herald

Wednesday 23 August 2017

Husband 'brought wife her tea in mornings to hide €43k arrears post'

Ms Jepson was now on welfare of €237 a week, the court heard Picture: Collins
Ms Jepson was now on welfare of €237 a week, the court heard Picture: Collins

A deserted mother-of-two has told a judge she believed her husband bringing her a cup of tea every morning was his way of keeping her away from the postman - and news that their finances were on the rocks.

Karen Jepson said in the Circuit Civil Court yesterday that it was only after her husband Ian went missing that she found out their mortgage repayments were €43,000 in the red and he had a gambling problem.

"It was a shock to me... that he hadn't paid a penny off the mortgage since 2015," a tearful Ms Jepson told Judge Jacqueline Linnane as she pleaded with her to overturn a possession order on her home.

Gary Hayes, for KBC Bank Ireland, said the lender had obtained the order early last year on the couple's home at Kelly's Bay Tower, Skerries, Co Dublin, after having taken all appropriate legal steps.

Mr Hayes said the court had given the couple a three-month stay on repossession of their home but no proper appeal had been lodged or application made to vacate the order until now.

Ms Jepson, who represented herself, had belatedly asked the court to vacate the 2016 possession order as her husband had kept her ignorant of all proposed legal proceedings or registered mail deliveries regarding mounting arrears and the threat of losing their home.

"I can only surmise now that the reason he kept bringing me cups of tea in the morning was to keep me away from the postman," she said.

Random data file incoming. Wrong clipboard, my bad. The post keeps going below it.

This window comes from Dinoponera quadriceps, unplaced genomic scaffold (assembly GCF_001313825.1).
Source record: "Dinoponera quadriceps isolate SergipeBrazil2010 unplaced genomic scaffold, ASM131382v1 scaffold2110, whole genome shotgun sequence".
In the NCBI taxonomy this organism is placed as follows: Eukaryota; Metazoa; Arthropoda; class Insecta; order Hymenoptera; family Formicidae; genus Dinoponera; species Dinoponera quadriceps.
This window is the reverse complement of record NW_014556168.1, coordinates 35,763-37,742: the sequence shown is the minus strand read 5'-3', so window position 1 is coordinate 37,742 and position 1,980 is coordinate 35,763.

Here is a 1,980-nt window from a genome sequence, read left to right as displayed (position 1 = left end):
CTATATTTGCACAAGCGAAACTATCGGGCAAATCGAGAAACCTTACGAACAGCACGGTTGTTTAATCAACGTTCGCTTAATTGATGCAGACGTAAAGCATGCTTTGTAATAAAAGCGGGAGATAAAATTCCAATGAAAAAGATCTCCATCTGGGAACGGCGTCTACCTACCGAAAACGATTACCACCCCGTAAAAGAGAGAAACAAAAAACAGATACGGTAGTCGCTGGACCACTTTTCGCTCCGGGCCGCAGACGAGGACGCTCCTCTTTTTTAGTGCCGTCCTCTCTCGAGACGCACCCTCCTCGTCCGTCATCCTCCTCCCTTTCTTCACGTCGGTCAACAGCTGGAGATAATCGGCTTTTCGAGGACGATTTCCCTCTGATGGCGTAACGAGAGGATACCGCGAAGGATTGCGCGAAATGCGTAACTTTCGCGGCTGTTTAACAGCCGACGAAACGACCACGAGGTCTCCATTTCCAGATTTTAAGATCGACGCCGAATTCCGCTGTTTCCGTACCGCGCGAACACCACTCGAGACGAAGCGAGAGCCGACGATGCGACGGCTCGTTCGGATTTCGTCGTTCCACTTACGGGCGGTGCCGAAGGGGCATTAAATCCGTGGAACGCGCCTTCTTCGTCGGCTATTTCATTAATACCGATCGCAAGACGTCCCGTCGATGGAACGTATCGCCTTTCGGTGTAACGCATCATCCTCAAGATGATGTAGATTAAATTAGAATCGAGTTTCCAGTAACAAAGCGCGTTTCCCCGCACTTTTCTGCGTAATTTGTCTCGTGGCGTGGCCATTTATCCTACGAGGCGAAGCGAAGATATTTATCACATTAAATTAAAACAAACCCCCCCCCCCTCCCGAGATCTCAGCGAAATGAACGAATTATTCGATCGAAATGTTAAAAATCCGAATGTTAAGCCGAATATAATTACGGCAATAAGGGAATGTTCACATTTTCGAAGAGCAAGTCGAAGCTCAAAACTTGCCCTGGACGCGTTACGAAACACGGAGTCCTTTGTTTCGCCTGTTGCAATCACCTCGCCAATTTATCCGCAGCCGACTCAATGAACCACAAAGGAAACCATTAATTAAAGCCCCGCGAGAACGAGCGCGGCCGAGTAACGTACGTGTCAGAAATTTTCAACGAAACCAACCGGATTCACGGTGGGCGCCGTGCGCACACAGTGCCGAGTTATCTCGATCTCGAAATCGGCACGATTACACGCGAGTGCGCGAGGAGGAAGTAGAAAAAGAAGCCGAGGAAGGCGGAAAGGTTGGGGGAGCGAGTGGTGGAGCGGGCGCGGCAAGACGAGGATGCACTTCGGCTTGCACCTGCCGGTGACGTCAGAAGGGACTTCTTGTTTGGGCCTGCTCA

"He would give me post relating to ordinary matters. I did not know he was throwing away other letters without opening them."

Ms Jepson said she had gone to the bank about her predicament after her husband disappeared. He had gone missing and was presumed dead until being traced in February last year to "somewhere in the United Kingdom".

Searches

Judge Linnane heard that, prior to his turning up in the UK, gardai had carried out searches of the docks for his body after his phone had been traced to the Clontarf area of Dublin. They had even searched the attic of their home while she and their children remained downstairs.

Ms Jepson, who said she was now on social welfare of €237 a week, told the judge she believed her husband had gone to his mother's home in Ireland but was not in touch with her.

Judge Linnane said the bank had dealt appropriately with the situation and had engaged with Ms Jepson, advising her about what legal steps were open to her and that she should go to the Money Advice and Budgeting Service.

She had allowed her brother-in-law to negotiate with the bank but had not been kept fully informed by him.

She told Ms Jepson the outstanding balance on the mortgage was just over €230,000 and repayments from a social welfare allowance was unsustainable.

The judge said that, as similar houses nearby were selling for about €350,000, she should put her home up for sale.

Judge Linnane granted Jepson a stay of three months against the bank taking any further steps providing she put the house on the market.

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